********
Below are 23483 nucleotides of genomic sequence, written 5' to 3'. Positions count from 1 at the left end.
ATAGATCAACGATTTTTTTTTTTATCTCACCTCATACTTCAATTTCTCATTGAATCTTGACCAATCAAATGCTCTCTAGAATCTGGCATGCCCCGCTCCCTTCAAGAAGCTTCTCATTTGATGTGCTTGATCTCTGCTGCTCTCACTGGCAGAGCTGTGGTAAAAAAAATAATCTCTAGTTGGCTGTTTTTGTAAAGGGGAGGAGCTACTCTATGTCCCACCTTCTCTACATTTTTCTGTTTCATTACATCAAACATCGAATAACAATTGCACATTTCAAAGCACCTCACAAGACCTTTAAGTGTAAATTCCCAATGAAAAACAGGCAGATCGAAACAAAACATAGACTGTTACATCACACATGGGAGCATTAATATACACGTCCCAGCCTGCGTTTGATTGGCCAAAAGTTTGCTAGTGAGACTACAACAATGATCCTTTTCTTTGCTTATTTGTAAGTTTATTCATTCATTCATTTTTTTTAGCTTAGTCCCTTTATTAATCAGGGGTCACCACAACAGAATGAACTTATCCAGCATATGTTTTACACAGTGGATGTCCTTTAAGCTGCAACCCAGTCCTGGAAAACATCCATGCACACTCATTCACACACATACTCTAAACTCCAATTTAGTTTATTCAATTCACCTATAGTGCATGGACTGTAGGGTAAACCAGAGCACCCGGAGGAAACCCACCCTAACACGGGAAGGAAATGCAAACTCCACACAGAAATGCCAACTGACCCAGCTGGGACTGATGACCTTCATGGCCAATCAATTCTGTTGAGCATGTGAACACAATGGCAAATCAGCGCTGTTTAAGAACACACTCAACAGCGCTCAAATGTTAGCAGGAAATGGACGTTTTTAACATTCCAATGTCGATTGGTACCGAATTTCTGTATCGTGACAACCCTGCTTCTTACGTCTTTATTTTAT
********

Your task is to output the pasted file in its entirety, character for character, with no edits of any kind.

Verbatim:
Below are 23483 nucleotides of genomic sequence, written 5' to 3'. Positions count from 1 at the left end.
ATAGATCAACGATTTTTTTTTTTATCTCACCTCATACTTCAATTTCTCATTGAATCTTGACCAATCAAATGCTCTCTAGAATCTGGCATGCCCCGCTCCCTTCAAGAAGCTTCTCATTTGATGTGCTTGATCTCTGCTGCTCTCACTGGCAGAGCTGTGGTAAAAAAAATAATCTCTAGTTGGCTGTTTTTGTAAAGGGGAGGAGCTACTCTATGTCCCACCTTCTCTACATTTTTCTGTTTCATTACATCAAACATCGAATAACAATTGCACATTTCAAAGCACCTCACAAGACCTTTAAGTGTAAATTCCCAATGAAAAACAGGCAGATCGAAACAAAACATAGACTGTTACATCACACATGGGAGCATTAATATACACGTCCCAGCCTGCGTTTGATTGGCCAAAAGTTTGCTAGTGAGACTACAACAATGATCCTTTTCTTTGCTTATTTGTAAGTTTATTCATTCATTCATTTTTTTTAGCTTAGTCCCTTTATTAATCAGGGGTCACCACAACAGAATGAACTTATCCAGCATATGTTTTACACAGTGGATGTCCTTTAAGCTGCAACCCAGTCCTGGAAAACATCCATGCACACTCATTCACACACATACTCTAAACTCCAATTTAGTTTATTCAATTCACCTATAGTGCATGGACTGTAGGGTAAACCAGAGCACCCGGAGGAAACCCACCCTAACACGGGAAGGAAATGCAAACTCCACACAGAAATGCCAACTGACCCAGCTGGGACTGATGACCTTCATGGCCAATCAATTCTGTTGAGCATGTGAACACAATGGCAAATCAGCGCTGTTTAAGAACACACTCAACAGCGCTCAAATGTTAGCAGGAAATGGACGTTTTTAACATTCCAATGTCGATTGGTACCGAATTTCTGTATCGTGACAACCCTGCTTCTTACGTCTTTATTTTAT